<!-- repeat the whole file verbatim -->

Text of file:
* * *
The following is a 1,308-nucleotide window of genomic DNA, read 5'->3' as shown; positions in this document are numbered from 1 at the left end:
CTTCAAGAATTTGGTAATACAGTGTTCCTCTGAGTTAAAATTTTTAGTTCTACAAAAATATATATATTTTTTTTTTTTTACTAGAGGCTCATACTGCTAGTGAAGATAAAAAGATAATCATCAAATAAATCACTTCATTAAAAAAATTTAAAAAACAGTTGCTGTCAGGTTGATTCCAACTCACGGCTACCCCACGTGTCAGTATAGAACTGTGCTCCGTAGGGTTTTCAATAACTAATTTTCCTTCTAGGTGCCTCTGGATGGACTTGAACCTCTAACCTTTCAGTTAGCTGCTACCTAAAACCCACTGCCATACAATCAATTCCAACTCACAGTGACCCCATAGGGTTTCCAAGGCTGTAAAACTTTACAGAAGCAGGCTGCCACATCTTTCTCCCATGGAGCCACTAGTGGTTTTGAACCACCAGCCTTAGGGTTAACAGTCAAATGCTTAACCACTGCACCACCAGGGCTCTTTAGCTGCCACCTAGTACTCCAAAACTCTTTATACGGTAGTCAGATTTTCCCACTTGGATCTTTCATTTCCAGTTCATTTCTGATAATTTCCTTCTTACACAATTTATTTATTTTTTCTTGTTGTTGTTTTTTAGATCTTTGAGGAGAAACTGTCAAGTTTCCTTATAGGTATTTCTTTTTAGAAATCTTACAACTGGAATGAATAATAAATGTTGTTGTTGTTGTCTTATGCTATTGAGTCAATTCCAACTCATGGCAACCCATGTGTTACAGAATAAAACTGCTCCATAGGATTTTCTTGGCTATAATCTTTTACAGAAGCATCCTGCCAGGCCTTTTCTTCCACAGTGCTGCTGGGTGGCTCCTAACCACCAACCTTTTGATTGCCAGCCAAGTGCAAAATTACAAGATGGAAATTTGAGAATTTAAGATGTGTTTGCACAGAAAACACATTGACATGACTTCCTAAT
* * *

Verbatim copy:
The following is a 1,308-nucleotide window of genomic DNA, read 5'->3' as shown; positions in this document are numbered from 1 at the left end:
CTTCAAGAATTTGGTAATACAGTGTTCCTCTGAGTTAAAATTTTTAGTTCTACAAAAATATATATATTTTTTTTTTTTTACTAGAGGCTCATACTGCTAGTGAAGATAAAAAGATAATCATCAAATAAATCACTTCATTAAAAAAATTTAAAAAACAGTTGCTGTCAGGTTGATTCCAACTCACGGCTACCCCACGTGTCAGTATAGAACTGTGCTCCGTAGGGTTTTCAATAACTAATTTTCCTTCTAGGTGCCTCTGGATGGACTTGAACCTCTAACCTTTCAGTTAGCTGCTACCTAAAACCCACTGCCATACAATCAATTCCAACTCACAGTGACCCCATAGGGTTTCCAAGGCTGTAAAACTTTACAGAAGCAGGCTGCCACATCTTTCTCCCATGGAGCCACTAGTGGTTTTGAACCACCAGCCTTAGGGTTAACAGTCAAATGCTTAACCACTGCACCACCAGGGCTCTTTAGCTGCCACCTAGTACTCCAAAACTCTTTATACGGTAGTCAGATTTTCCCACTTGGATCTTTCATTTCCAGTTCATTTCTGATAATTTCCTTCTTACACAATTTATTTATTTTTTCTTGTTGTTGTTTTTTAGATCTTTGAGGAGAAACTGTCAAGTTTCCTTATAGGTATTTCTTTTTAGAAATCTTACAACTGGAATGAATAATAAATGTTGTTGTTGTTGTCTTATGCTATTGAGTCAATTCCAACTCATGGCAACCCATGTGTTACAGAATAAAACTGCTCCATAGGATTTTCTTGGCTATAATCTTTTACAGAAGCATCCTGCCAGGCCTTTTCTTCCACAGTGCTGCTGGGTGGCTCCTAACCACCAACCTTTTGATTGCCAGCCAAGTGCAAAATTACAAGATGGAAATTTGAGAATTTAAGATGTGTTTGCACAGAAAACACATTGACATGACTTCCTAAT